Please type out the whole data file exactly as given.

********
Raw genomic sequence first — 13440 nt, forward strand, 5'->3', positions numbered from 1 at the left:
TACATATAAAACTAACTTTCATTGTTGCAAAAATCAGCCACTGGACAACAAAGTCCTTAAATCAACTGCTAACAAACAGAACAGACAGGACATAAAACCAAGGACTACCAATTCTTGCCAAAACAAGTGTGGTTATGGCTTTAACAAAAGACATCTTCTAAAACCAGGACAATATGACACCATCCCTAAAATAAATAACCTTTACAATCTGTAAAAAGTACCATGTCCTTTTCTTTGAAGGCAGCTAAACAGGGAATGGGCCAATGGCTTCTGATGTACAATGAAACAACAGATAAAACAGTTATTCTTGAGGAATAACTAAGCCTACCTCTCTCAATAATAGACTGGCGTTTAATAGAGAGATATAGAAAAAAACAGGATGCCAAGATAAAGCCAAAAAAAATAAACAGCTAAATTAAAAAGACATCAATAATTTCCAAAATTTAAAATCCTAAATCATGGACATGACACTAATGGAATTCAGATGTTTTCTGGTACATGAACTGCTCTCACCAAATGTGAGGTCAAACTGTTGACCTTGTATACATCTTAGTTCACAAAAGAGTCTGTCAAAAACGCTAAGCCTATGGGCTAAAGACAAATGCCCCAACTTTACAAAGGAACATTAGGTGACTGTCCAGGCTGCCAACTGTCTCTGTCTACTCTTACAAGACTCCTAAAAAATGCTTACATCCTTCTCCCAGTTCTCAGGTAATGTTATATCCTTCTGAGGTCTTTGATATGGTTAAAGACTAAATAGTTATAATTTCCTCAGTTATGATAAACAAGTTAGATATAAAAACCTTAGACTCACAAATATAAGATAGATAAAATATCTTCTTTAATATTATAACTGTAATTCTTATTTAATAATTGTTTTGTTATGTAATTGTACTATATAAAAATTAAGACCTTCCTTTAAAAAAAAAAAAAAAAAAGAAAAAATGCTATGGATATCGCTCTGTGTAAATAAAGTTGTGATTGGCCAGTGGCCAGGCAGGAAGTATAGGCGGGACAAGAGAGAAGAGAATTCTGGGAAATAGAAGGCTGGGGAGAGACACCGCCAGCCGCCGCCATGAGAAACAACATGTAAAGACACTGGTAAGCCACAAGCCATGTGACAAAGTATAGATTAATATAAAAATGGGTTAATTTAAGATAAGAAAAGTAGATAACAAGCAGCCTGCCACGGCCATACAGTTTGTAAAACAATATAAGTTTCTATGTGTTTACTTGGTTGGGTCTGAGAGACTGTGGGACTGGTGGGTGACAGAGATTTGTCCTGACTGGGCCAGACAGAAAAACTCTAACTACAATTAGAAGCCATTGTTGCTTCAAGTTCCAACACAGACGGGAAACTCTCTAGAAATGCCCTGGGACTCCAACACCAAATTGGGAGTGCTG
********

Raw genomic sequence first — 13440 nt, forward strand, 5'->3', positions numbered from 1 at the left:
TACATATAAAACTAACTTTCATTGTTGCAAAAATCAGCCACTGGACAACAAAGTCCTTAAATCAACTGCTAACAAACAGAACAGACAGGACATAAAACCAAGGACTACCAATTCTTGCCAAAACAAGTGTGGTTATGGCTTTAACAAAAGACATCTTCTAAAACCAGGACAATATGACACCATCCCTAAAATAAATAACCTTTACAATCTGTAAAAAGTACCATGTCCTTTTCTTTGAAGGCAGCTAAACAGGGAATGGGCCAATGGCTTCTGATGTACAATGAAACAACAGATAAAACAGTTATTCTTGAGGAATAACTAAGCCTACCTCTCTCAATAATAGACTGGCGTTTAATAGAGAGATATAGAAAAAAACAGGATGCCAAGATAAAGCCAAAAAAAATAAACAGCTAAATTAAAAAGACATCAATAATTTCCAAAATTTAAAATCCTAAATCATGGACATGACACTAATGGAATTCAGATGTTTTCTGGTACATGAACTGCTCTCACCAAATGTGAGGTCAAACTGTTGACCTTGTATACATCTTAGTTCACAAAAGAGTCTGTCAAAAACGCTAAGCCTATGGGCTAAAGACAAATGCCCCAACTTTACAAAGGAACATTAGGTGACTGTCCAGGCTGCCAACTGTCTCTGTCTACTCTTACAAGACTCCTAAAAAATGCTTACATCCTTCTCCCAGTTCTCAGGTAATGTTATATCCTTCTGAGGTCTTTGATATGGTTAAAGACTAAATAGTTATAATTTCCTCAGTTATGATAAACAAGTTAGATATAAAAACCTTAGACTCACAAATATAAGATAGATAAAATATCTTCTTTAATATTATAACTGTAATTCTTATTTAATAATTGTTTTGTTATGTAATTGTACTATATAAAAATTAAGACCTTCCTTTAAAAAAAAAAAAAAAAAAGAAAAAATGCTATGGATATCGCTCTGTGTAAATAAAGTTGTGATTGGCCAGTGGCCAGGCAGGAAGTATAGGCGGGACAAGAGAGAAGAGAATTCTGGGAAATAGAAGGCTGGGGAGAGACACCGCCAGCCGCCGCCATGAGAAACAACATGTAAAGACACTGGTAAGCCACAAGCCATGTGACAAAGTATAGATTAATATAAAAATGGGTTAATTTAAGATAAGAAAAGTAGATAACAAGCAGCCTGCCACGGCCATACAGTTTGTAAAACAATATAAGTTTCTATGTGTTTACTTGGTTGGGTCTGAGAGACTGTGGGACTGGTGGGTGACAGAGATTTGTCCTGACTGGGCCAGACAGAAAAACTCTAACTACAATTAGAAGCCATTGTTGCTTCAAGTTCCAACACAGACGGGAAACTCTCTAGAAATGCCCTGGGACTCCAACACCAAATTGGGAGTGCTG